I have a leadership role at two companies. One, I’d like to think, I’m pretty good at. The other, I’ve discovered over the last couple of months, not so much.
Since governments around the world have put us into a lockdown that we’re only just starting to emerge from, almost all of us have had to spend more time at home. For me, that’s meant focusing on the management of my second business in a way I haven’t had to before. And to be honest, this has made it clear how complex this second business is, and what a multi-faceted set of skills one needs to lead this type of enterprise.
Ashamed as I am to admit it, this second, more challenging business is my home.
I’ve been forced to face a slew of leadership challenges: how to co-lead after a long period of intermittent absence, how to follow, how to manage a (one-person, 11-year-old) team, how to find the right work-life balance when the boundary between the two is blurred as never before, and how to set a direction for a very different kind of business to the one I usually help to run.
I’ve also been working under my wife, who leads this business (you remember the Woody Allen response, when the kid asks who’s the boss, his dad or his mum? “I’m the boss, she just makes the decisions.” That.), that she does in addition to running her own challenging and very successful business. All this has forced me to ask myself a number of questions, first among them: to what extent is my “leadership” actually adding value?
Whilst multi-tasking between home and work is possible, and is, to a greater or lesser extent, done by everyone, pretty much every business leader relies on someone else running their home enterprise, and (often literally) putting dinner on the table. And, like it or not, it is often a question of gender.
The Swedish economist, Katerine Marçal, summed one of the issues up in the title of her first book: “Who Cooked Adam Smith’s Dinner?”. According to a study conducted by UCL in 2019 of over 8,500 heterosexual couples in the UK, for every six hours of housework that men do, women do 16. A Wealth of Nations isn’t going to make itself.
Here are some stats about women and the world of work. Over half of all mothers change their jobs after maternity leave, frequently because of the absence of decent flexible working policies, and one in five leave work entirely. It’s a persistent fact that women earn less money than men, and a massive part of this is the motherhood penalty, which knocks a huge percentage off women’s earnings after the birth of their first child. Women make up the vast majority of stay-at-home parents. In fact, there are more men called Steve running FTSE 100 companies than there are women in total.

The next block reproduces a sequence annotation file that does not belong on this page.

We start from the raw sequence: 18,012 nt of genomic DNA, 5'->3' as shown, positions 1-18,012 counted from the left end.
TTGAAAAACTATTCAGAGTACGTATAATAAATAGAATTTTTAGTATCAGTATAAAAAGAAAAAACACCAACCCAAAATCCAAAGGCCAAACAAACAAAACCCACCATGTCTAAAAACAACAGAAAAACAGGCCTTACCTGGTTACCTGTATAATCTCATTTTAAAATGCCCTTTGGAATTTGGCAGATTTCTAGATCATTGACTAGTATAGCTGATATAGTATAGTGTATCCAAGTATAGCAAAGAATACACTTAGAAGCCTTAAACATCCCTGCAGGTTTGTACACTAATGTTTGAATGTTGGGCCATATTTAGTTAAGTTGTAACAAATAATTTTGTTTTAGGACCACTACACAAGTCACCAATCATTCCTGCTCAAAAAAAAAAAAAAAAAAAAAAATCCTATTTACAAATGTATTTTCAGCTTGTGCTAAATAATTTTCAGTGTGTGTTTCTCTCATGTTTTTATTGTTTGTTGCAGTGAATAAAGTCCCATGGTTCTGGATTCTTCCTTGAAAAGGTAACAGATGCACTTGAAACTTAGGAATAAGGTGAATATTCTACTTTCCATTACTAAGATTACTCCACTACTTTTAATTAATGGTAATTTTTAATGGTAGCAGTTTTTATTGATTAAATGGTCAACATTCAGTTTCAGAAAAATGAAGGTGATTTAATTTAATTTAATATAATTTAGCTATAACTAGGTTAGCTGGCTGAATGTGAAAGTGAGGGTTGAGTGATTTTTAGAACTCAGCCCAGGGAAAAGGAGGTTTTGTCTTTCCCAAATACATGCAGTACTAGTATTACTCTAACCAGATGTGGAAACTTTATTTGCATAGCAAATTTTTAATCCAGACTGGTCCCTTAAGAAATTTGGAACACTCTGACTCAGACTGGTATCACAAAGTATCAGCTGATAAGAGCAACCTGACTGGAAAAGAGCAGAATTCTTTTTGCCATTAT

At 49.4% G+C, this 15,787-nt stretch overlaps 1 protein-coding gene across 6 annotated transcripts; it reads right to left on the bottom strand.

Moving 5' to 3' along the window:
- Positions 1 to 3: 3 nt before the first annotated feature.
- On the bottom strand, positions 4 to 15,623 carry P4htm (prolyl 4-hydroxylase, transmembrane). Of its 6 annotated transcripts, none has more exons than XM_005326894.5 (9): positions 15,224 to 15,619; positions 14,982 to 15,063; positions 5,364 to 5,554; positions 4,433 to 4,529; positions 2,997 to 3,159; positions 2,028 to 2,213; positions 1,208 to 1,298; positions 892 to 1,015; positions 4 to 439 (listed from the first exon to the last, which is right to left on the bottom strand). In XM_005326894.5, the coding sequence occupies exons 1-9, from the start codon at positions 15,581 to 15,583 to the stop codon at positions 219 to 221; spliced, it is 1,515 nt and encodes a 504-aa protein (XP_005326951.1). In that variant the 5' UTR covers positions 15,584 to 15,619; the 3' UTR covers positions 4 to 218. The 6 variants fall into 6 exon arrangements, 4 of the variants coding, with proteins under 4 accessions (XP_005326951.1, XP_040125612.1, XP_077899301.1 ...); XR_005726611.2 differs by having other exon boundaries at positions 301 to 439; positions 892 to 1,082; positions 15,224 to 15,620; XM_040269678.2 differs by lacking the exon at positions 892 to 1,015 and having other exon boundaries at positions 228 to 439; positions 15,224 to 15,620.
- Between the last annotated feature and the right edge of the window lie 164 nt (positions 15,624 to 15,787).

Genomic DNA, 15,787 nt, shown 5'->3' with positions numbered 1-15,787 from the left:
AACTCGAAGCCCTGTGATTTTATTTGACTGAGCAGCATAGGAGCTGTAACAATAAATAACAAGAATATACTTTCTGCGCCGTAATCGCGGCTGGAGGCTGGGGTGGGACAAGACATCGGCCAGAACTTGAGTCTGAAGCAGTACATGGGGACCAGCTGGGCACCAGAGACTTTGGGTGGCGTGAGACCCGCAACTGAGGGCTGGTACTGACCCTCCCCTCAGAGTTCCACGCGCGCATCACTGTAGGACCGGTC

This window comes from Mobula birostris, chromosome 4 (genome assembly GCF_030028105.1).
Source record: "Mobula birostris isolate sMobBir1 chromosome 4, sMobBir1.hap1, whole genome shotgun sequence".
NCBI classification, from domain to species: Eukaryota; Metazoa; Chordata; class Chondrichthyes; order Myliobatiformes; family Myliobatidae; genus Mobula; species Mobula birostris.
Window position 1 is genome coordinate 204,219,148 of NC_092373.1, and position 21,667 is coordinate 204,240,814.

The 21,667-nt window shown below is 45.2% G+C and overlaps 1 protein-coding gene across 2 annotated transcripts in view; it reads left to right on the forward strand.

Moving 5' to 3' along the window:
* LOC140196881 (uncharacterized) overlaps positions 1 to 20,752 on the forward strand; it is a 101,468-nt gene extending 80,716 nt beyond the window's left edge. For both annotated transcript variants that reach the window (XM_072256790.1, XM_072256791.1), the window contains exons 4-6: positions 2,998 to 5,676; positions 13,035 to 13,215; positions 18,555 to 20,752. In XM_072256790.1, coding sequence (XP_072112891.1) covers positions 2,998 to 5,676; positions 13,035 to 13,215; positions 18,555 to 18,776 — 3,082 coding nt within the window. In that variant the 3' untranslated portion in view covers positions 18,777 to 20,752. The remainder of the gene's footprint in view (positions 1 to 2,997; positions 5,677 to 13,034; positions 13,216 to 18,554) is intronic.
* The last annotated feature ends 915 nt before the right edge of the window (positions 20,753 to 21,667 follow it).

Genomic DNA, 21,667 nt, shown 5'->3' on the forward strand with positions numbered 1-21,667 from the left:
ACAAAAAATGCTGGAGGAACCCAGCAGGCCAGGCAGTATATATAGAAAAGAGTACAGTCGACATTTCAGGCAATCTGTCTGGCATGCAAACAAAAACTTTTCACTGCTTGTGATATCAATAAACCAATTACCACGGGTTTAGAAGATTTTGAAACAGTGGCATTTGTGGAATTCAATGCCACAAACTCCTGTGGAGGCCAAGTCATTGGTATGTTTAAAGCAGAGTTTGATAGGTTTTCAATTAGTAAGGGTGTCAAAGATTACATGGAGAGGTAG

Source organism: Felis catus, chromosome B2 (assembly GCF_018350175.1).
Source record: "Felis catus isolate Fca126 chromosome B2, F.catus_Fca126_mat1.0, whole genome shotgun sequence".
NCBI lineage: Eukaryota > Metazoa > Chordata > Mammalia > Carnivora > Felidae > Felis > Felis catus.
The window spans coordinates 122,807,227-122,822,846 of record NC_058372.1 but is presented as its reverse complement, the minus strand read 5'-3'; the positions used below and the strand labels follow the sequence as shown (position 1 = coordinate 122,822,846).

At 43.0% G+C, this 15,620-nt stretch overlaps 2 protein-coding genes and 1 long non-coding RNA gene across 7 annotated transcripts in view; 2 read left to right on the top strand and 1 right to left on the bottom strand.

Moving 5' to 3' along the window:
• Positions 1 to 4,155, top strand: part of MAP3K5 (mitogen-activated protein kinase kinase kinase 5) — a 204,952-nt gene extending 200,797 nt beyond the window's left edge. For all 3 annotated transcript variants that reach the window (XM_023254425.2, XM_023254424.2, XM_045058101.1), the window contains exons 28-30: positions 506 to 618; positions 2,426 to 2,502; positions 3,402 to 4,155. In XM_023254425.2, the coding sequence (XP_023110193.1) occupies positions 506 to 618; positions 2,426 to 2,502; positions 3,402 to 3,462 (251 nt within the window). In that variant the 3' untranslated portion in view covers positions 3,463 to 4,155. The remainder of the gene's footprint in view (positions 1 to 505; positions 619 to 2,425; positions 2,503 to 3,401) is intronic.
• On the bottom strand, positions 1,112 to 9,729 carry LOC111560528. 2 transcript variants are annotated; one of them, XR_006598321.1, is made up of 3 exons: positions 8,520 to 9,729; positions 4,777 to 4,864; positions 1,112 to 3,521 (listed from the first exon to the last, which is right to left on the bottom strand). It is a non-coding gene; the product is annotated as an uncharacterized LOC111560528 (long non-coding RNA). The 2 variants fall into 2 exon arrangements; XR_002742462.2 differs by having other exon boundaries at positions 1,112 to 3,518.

So, do we really appreciate the value of a well-run ‘business of home’, the difficulty in building one, or the contribution this makes to our wider economy? It would appear the answer is (and apologies to every person who leads a home-business for the axiom) a no-shit-Sherlock, “hell no”.
Divorce law can do its part to redress this - in this country the law reflects the fact that money earned by one member of a household is money earned by the family, but that, surely, is shutting the barn door after the horse has not only bolted, but kicked the door down, and packed its belongings into a saddlebag.
Just as self-evident as the fact that for one person to go out and work effectively depends on the smooth-running of the business of home, mostly done by another, statistics proving that this “another” is most often a woman. And this woman has sacrificed a heap of her earning power and potential to do so.
Why did I need this crisis to remind myself of the “invisible business” that backs B+A up? It’s a hard one to answer because any answer doesn’t make me feel good. I try to be a good husband and partner to my wife. When I get back from work I try to do my share, and, in lockdown, I’ve cooked pretty much every meal (Adam Smith is welcome at mine pretty much anytime – so long as he’s happy with vegan and gluten-free).
But it’s taken the best part of two months in extraordinary circumstances not only for me to fully appreciate the complexity and value of what it takes to run a home. It’s taken me that length of time to even start to get better at it.
So, have a look yourself. And if (and when) you go back to something approaching a “normal” life, look to see what “invisible businesses” there are around you that you have a stake in. Just as this crisis has helpfully redefined who the real “key workers” are in society, ask yourself how you’re working to make life better for your business’s real key workers (be they at home or be they other people keeping the show on the road).
You’ll be surprised by the number of vital nodes you have in your network. They can be partners or suppliers. But there’s also the security staff, the plumbers—the people you might not see that often but who keep everything running smoothly and allow you to do your job effectively.
Do so and you’ll likely be surprised by how much you’ve neglected them, how much they add value to what you do, and how exacting their tasks are.
So this period has been an education. And by appreciating the invisible businesses and essential workers in your life—all of those people who allow you to be effective, you can make your own business (and, just possibly your life-partnership) more resilient, more efficient, fairer and happier.
Andrew Missingham is co-founder of consultancy B+A, and assistant-co-director of a medium-sized terraced house in Muswell Hill
Image courtesy of B+A